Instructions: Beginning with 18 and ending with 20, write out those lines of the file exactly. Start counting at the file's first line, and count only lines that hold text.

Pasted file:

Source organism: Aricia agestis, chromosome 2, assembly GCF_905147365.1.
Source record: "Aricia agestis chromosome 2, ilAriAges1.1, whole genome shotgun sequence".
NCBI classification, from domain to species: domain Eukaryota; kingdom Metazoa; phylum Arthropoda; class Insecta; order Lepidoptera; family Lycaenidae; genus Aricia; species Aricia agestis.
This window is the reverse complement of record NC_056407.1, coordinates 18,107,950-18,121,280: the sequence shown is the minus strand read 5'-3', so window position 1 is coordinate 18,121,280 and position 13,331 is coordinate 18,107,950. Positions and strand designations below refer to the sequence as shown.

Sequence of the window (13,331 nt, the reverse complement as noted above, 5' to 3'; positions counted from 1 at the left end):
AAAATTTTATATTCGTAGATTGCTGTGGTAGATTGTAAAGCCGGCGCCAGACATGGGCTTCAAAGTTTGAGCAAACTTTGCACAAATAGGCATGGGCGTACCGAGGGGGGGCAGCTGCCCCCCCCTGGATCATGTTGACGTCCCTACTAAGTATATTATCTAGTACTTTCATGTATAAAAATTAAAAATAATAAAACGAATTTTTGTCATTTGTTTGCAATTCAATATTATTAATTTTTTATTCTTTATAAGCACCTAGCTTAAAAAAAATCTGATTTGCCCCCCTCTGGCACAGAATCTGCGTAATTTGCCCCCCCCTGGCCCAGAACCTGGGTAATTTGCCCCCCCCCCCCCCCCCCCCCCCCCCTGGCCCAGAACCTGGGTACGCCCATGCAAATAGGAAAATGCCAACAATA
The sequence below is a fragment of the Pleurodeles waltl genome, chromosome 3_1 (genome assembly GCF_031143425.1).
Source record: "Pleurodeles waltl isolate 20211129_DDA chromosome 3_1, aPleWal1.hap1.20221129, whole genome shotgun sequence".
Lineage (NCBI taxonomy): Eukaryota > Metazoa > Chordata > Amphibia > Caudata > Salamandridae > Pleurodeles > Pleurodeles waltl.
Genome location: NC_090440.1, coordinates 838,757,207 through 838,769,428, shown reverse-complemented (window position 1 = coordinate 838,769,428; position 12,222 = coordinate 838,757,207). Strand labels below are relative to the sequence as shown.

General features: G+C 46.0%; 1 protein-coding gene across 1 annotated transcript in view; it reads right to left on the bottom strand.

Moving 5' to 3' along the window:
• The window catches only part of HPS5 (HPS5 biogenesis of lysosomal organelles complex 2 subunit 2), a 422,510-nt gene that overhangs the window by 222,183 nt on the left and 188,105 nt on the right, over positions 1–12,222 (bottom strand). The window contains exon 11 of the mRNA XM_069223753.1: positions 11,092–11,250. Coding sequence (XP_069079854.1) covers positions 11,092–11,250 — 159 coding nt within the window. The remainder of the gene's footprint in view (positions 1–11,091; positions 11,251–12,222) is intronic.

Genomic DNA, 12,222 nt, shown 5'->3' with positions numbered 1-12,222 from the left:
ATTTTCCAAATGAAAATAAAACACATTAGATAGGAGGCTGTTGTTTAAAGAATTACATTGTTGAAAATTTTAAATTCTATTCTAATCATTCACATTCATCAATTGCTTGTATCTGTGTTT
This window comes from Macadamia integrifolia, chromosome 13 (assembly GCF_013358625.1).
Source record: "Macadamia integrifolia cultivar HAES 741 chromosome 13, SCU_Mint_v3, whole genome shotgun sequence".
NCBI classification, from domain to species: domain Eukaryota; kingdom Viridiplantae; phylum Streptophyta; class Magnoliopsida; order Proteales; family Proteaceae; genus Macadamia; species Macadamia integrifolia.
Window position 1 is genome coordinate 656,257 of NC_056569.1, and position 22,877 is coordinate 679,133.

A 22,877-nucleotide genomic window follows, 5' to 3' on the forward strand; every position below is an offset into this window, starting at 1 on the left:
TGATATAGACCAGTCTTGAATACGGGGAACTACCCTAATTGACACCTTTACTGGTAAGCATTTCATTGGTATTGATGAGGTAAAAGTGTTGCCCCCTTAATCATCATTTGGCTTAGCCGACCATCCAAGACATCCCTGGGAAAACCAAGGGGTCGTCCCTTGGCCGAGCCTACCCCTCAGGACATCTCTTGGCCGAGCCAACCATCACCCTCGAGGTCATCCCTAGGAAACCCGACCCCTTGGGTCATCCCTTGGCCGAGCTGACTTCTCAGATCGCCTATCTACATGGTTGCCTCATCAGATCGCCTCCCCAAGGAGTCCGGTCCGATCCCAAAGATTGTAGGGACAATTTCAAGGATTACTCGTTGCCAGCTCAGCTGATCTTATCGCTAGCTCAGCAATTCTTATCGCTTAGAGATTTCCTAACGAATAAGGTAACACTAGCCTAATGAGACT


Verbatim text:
NCBI classification, from domain to species: domain Eukaryota; kingdom Viridiplantae; phylum Streptophyta; class Magnoliopsida; order Proteales; family Proteaceae; genus Macadamia; species Macadamia integrifolia.
Window position 1 is genome coordinate 656,257 of NC_056569.1, and position 22,877 is coordinate 679,133.

A 22,877-nucleotide genomic window follows, 5' to 3' on the forward strand; every position below is an offset into this window, starting at 1 on the left: